Reviewing state agent J. Sands, M.D., affirmed Dr. Wenzler’s opinion on May 25, 2011.
On July 20, 2011, Stanifer was seen in the emergency room at IU Arnett Hospital for
headaches. He felt like the room was spinning. He reported being fatigued and that he had
worsening fatigue for the past several years. (Tr. 518, 523.) He reported having trouble focusing
and remembering things. A CT scan of the head was normal. Stanifer’s blood pressure was quite
high upon admission. The vertigo improved some with a dose of meclizine. He was admitted to
the hospital. (Tr. 522, 530.) The next day an MRI was conducted and findings included a band of
encephalomalacia (softening or loss of brain tissue following brain injury) involving the
posterior and medial left temporal lobe extending into the left occipital lobe. It was noted that
this may reflect an old infarct. (Tr. 531.) Further, the MRI showed mild cerebral atrophy with
mild periventricular small vessel disease.
Residual functioning capacity is defined as the most a person can do despite any physical and mental limitations
that may affect what can be done in a work setting. 20 C.F.R. § 404.1545(a)(1).
On September 9, 2011, Stanifer was again seen in the emergency room for stroke
symptoms. (Tr. 538-539.) He had a watering eye, double vision, and a right sided headache. He
was diagnosed with acute nonspecific cephalagia (headache) and diplopia (double vision). He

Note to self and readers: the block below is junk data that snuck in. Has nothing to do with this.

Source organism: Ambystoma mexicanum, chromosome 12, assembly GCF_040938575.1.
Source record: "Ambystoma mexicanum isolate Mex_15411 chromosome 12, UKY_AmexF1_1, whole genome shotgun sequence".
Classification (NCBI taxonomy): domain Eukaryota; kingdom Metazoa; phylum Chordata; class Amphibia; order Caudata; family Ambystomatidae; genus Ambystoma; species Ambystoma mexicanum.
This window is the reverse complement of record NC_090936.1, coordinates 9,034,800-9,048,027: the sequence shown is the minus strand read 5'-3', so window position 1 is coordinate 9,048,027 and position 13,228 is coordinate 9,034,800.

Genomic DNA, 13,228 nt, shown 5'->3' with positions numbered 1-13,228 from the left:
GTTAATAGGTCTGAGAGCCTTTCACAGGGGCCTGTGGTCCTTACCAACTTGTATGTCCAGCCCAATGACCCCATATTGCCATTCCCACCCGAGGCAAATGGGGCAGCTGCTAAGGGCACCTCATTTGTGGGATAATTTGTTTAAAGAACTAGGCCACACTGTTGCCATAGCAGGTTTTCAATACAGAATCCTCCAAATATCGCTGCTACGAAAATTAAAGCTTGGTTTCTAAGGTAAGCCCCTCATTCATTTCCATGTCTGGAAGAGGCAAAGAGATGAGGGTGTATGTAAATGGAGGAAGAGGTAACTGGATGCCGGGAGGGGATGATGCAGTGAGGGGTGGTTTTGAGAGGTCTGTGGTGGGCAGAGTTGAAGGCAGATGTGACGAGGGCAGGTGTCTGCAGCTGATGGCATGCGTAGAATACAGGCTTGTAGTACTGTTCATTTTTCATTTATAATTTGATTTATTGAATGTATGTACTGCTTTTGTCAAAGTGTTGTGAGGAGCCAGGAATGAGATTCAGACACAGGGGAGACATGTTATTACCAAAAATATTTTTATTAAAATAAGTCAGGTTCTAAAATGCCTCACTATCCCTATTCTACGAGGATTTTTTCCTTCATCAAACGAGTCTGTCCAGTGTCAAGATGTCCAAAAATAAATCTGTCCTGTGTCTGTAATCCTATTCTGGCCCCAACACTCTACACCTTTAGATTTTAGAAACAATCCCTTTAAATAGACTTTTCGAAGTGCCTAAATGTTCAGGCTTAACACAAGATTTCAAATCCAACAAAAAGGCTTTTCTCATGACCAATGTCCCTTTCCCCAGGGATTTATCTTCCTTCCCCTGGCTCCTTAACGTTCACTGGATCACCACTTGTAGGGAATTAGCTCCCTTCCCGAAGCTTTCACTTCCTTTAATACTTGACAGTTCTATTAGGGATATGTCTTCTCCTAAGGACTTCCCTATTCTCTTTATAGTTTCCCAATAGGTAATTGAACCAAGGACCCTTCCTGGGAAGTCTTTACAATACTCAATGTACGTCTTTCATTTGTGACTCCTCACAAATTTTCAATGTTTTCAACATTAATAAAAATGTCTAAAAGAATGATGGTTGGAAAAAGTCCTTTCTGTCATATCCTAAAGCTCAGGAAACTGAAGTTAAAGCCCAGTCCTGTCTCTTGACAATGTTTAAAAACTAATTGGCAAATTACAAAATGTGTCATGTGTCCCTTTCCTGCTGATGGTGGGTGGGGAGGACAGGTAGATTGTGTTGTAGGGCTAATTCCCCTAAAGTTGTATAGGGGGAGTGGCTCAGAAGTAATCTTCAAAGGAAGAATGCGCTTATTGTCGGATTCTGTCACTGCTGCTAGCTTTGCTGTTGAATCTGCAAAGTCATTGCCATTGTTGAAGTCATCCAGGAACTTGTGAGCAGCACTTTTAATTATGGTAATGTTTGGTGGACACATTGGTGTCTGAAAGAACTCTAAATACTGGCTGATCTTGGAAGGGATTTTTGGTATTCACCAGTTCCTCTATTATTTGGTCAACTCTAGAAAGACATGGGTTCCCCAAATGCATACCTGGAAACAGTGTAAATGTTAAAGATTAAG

was discharged as stable and the report indicated that he already had an appointment with a
neurologist in the coming week. (Tr. 542.)
Stanifer saw neurologist, Dr. Sara Huffer, on September 13, 2011. (Tr. 595.) She noted a
number of neurologic problems including a transient episode of amnesia in 2004, an episode of
left sided numbness and tingling, several weeks of headache and vertigo in July 2011, and the
recent episode of right eye tearing and vertical diplopia. Her notes indicate that Stanifer was
given propranolol for headaches and it was having an impact on his exercise tolerance. Stanifer
was also complaining of worsening concentration. (Tr. 595) He was still having headaches and
what Dr. Huffer described as neurologic dysfunction that may be TIA (transient ischemic
attacks) or other. She noted the brain lesion discovered in the July MRI. She also diagnosed
axonal polyneuropathy. He was told to continue with the propranolol to keep the headaches and
blood pressure under control.
On September 14, 2011, Stanifer underwent a diagnostic sleep study at the Indiana
University-Arnett Sleep Center. (Tr. 575-576, 600.) The testing showed severe central sleep
apnea with unsuccessful titration of the CPAP/BiPAP due to persistent central events. Dr. Wu
reviewed the findings and noted that Stanifer had in the past refused the CPAP. Stanifer was
told not to drive until the sleep apnea was controlled. On October 17, 2011, Stanifer underwent